The not dissimilar looking Shaggy Parasols are a different matter however. This is more a woodland rather than an open land species, and is particularly associated with conifers and pine litter. Keizer states that it is “common in woods, avenues, parks and gardens on rich soil”. The Bay Area Mycological Society webpage for this species claims they “grow in gardens, under cypresses, on compost heaps, along roads — all kinds of places where humans have enriched the soil with nitrogen.”
This suggests, although I don’t know how much research has been done on the subject, that some species thrive in nitrogen-rich environments whereas others don’t, so their prevalence or absence may serve as an indicator of nitrogen pollution from over-fertilised pastures, agricultural run-off etc.
The Shaggy Parasol is smaller than the regular Parasol, growing to around 5-15cm across, and though the scaly pattern on the cap is more pronounced, probably a more conclusive distinguishing feature is the stem, which is plain, smooth and lacking the snakeskin pattern, and becomes increasingly fibrillose and pink-brown in colour closer to the swollen base. This stem stains reddish-brown when bruised, as do the gills, while the flesh bruises a lighter saffron orange.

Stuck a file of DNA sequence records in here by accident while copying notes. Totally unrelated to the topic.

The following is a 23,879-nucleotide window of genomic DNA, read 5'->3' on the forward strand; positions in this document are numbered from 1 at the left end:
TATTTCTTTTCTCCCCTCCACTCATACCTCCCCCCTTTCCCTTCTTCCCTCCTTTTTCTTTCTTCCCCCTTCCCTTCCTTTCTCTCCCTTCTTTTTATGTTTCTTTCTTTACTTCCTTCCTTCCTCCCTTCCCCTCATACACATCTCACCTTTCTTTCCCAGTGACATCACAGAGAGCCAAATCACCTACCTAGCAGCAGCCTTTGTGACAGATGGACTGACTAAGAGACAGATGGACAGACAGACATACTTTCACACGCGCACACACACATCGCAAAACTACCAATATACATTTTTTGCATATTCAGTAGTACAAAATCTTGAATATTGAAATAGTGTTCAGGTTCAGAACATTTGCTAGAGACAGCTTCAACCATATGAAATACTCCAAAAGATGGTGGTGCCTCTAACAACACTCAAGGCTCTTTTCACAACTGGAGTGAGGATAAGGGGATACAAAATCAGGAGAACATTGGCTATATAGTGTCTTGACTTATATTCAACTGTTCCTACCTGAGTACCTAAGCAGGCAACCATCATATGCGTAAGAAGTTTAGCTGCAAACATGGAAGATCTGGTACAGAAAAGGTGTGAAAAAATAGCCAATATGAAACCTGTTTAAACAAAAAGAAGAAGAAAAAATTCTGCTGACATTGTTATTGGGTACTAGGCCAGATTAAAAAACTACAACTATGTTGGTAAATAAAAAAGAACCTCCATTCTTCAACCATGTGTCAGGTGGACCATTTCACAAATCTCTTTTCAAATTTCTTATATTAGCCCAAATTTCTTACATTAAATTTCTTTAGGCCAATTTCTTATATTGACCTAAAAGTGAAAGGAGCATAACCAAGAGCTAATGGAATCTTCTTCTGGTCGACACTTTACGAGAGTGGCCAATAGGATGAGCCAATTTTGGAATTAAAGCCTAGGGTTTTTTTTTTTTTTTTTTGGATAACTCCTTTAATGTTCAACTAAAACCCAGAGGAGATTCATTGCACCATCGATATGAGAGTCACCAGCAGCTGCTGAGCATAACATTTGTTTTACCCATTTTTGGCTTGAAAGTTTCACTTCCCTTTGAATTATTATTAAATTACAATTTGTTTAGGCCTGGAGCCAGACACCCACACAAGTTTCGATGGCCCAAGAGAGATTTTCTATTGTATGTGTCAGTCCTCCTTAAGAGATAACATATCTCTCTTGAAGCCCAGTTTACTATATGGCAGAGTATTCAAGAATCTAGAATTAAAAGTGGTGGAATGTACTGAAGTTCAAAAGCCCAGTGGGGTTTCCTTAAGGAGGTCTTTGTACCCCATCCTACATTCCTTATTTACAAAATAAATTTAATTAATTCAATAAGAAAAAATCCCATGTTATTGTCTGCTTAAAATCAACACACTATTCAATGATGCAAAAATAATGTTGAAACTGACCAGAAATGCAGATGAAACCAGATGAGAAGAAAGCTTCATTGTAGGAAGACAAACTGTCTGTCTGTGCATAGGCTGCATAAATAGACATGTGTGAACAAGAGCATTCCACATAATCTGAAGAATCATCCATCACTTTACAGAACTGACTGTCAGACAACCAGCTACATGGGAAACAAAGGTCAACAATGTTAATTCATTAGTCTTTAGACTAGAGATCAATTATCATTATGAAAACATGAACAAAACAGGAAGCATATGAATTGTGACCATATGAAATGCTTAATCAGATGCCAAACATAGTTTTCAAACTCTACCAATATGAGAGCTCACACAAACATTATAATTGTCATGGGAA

In all other respects, the two species do look very similar, but very recently the Latin name of the Shaggy Parasol changed from Macrolepiota rhacodes (the ‘rhacodes’ from the Greek for a piece of cloth, referring to its slightly ragged appearance) to Chlorophyllum rhacodes as it was reclassified to the same genus as the False Parasol. This taxonomical shift came about due to DNA evidence rather than readily observable similarities. Despite the change in Latin name, the Shaggy Parasol’s spore print is still white, not the green of its genetically closer kin. Most guide books still list the Shaggy Parasol as a Macrolepiota, while older ones include both Parasol and Shaggy Parasol under its original name of Lepiota.
Putting aside the complex issues of nomenclature, there is still some debate as to the edibility of the Shaggy Parasol. Most guides would aver that it is fine, but Philips is typical in pointing out that it “may cause gastric upsets in some”, while John Wright in the River Cottage Handbook: Mushrooms writes “Must be cooked, disagrees with a few people!”
I personally have had no negative experiences with Shaggy Parasols, and it might be that any adverse effects from its consumption is connected to the coniferous woodlands in which it sometimes grows. I should also emphasise that my own trials are in no way intended as a culinary endorsement, and advise the same cautions as I have in previous posts such as, for example, this one on Chicken of the Woods from last September.
But if you can 100% positively identify a regular Parasol and you wish to give it a go, discard the fibrous stem and cook just the cap: the dimensions alone make them perfectly suited for a magical mycophagical alternative to a pizza base.